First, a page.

I have been a Twitter user since 2006, but only in the last few years did I start using the microblogging site on a daily basis. It took me a while to figure out just what the purpose of Twitter was and how I wanted to use it. Eventually I discovered that although I don’t have the time to maintain a full blown blog, I do have enough time to make 140 character posts throughout the day.
A few years ago, I stumbled upon Twournal which can put your latest 3,200 tweets into a PDF or paperback book. When you see your Twitter content archived in one document, you gain a better appreciation of what it means to be a published author. Twournal allows you to create, buy and sell books printed from your tweets. Registering on the site and creating your first book is nearly as easy as signing in and allowing Twournal to access your Twitter timeline, going back to as far as your very first tweet.
InvderMedia, the developers of Twournal are gracious enough to provide your Tweet collection for free in PDF format. Dozens of twitter users take advantage of this feature every day because the process is so simple, and it is a great way to archive your Twitter content.
Creating Your First Book
To create a Twournal, simply sign in with the Twitter account you want to use, and select if would you like to include photos posted to your timeline (via Twitpic, Yfrog, Flickr, Instagram, etc.)
Your Twournal includes a standard multicolor cover, but you will probably want to customize it with your own photo. Before clicking the Finish button, you have several other options to consider for creating your book, including what years to include and not include, and whether or not you want to remove replies, URL links, hashtags, and retweets.
After you submit your book, you will be e-mailed within 24 hours a link to a free PDF version of your book. Even if you plan to purchase a paperback copy of your Twournal, you should definitely order and view the PDF first.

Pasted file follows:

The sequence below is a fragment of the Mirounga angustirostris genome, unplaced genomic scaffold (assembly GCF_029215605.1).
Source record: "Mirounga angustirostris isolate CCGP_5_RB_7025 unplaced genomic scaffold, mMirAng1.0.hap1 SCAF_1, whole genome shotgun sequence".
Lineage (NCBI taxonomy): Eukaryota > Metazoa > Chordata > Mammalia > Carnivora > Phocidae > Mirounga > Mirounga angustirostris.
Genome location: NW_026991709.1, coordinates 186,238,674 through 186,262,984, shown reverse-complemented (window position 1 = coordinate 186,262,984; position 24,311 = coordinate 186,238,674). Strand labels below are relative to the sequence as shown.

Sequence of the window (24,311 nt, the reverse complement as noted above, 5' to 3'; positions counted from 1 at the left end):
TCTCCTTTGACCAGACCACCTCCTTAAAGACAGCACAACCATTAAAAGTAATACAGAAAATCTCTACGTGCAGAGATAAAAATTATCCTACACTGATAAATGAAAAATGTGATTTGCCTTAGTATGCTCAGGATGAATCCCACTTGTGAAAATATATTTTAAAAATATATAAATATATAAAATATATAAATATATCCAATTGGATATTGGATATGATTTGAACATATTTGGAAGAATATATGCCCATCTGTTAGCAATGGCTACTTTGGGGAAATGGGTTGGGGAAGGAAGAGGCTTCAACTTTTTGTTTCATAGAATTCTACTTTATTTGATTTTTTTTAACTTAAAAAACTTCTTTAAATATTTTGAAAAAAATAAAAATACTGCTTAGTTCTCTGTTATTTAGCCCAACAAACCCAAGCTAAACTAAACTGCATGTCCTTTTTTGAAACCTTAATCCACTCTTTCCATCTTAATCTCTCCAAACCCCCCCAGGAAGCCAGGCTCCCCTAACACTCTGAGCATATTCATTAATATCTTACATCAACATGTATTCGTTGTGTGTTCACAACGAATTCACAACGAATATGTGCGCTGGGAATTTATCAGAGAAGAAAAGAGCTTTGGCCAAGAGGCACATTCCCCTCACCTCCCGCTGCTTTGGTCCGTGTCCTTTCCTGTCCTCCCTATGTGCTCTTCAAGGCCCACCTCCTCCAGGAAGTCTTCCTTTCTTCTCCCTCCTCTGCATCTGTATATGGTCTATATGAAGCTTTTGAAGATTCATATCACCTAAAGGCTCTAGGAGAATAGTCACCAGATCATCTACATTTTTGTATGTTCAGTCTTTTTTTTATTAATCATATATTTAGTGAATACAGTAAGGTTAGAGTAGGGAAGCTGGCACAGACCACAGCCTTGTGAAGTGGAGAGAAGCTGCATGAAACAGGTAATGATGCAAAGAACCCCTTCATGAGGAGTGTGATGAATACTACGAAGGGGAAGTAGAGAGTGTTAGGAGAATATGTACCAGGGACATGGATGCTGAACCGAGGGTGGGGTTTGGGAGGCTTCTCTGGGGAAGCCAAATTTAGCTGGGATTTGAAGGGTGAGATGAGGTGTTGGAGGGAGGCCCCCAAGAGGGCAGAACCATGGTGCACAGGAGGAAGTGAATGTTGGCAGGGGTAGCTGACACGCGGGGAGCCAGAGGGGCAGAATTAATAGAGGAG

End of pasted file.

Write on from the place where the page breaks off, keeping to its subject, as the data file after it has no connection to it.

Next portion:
Writing Your First Book
When I first considered ordering a Twournal book, I wasn’t quite sure if it would contain the kind of content that I wanted. What I discovered early on was that few of my tweets included photos, which I felt was essential for my book.
Photos help break up the pages and pages of tweets, and of course provide visual context. So in 2011 I started using my iPhone to snap and upload them directly to my Twitter timeline.
There is nothing really special you have to do in order to write “good” Twitter content. Though you’re communicating on Twitter with your contacts, you mainly post what is important to you and not someone else. However, if you would like to make your Twournal the sort of memorable diary or journal of your thoughts and experiences, you might very well put some thought into the types of tweets you are posting.
For the last several days I have been reading back through my tweets from 2010 to 2011, and though there a great mixture of links to articles I was reading on the net, I noticed that I tweeted quite heavily about important issues that mattered to me – e.g. the death of singer and songwriters Teena Maria and later Gil Scott Heron, the execution of Troy Davis, my thoughts and participation in the Occupy Movement, and posts about goals and accomplishments I made in my day-to-day life.
It looks as if I never went more than three days without posting something to my Twitter timeline, and that was probably the key to making a useful and memorable Twournal.
By the end of last year, my Twournal came to 325 pages – starting from March of 2010.
I also noticed that what makes my Twournal worth reading is how often I made comments about issues and topics I’m concerned about, instead of just retweeting tweets and headlines.
With a smart phone camera and a Twitter app, it is quite easy to post photos directly to your timeline. You might take and post photos of events you attend, special meals you cook, and projects you’re working on.
But you need not limit yourself to camera images. My Twournal consists of over a dozen images composed of desktop screenshots and photos I grabbed from websites.
In the digital age, we often take for granted that the digital content we produce will always be available to us online or on some personal storage device. While that might surely be the case, producing paper documents and artifacts from our digital content is still important.
Whether you purchase a Twournal book or print your PDF, you will appreciate your collection of tweets a lot more when viewing them in hand, in paper format. I’m actually reading through my Twournal as I do any other book, except this time, it’s my own.
For other articles about Twitter, check out our directory of articles that includes tips and recommendations for using the microblogging site.
Let us know what you think about Twournal. Do you plan to create your own?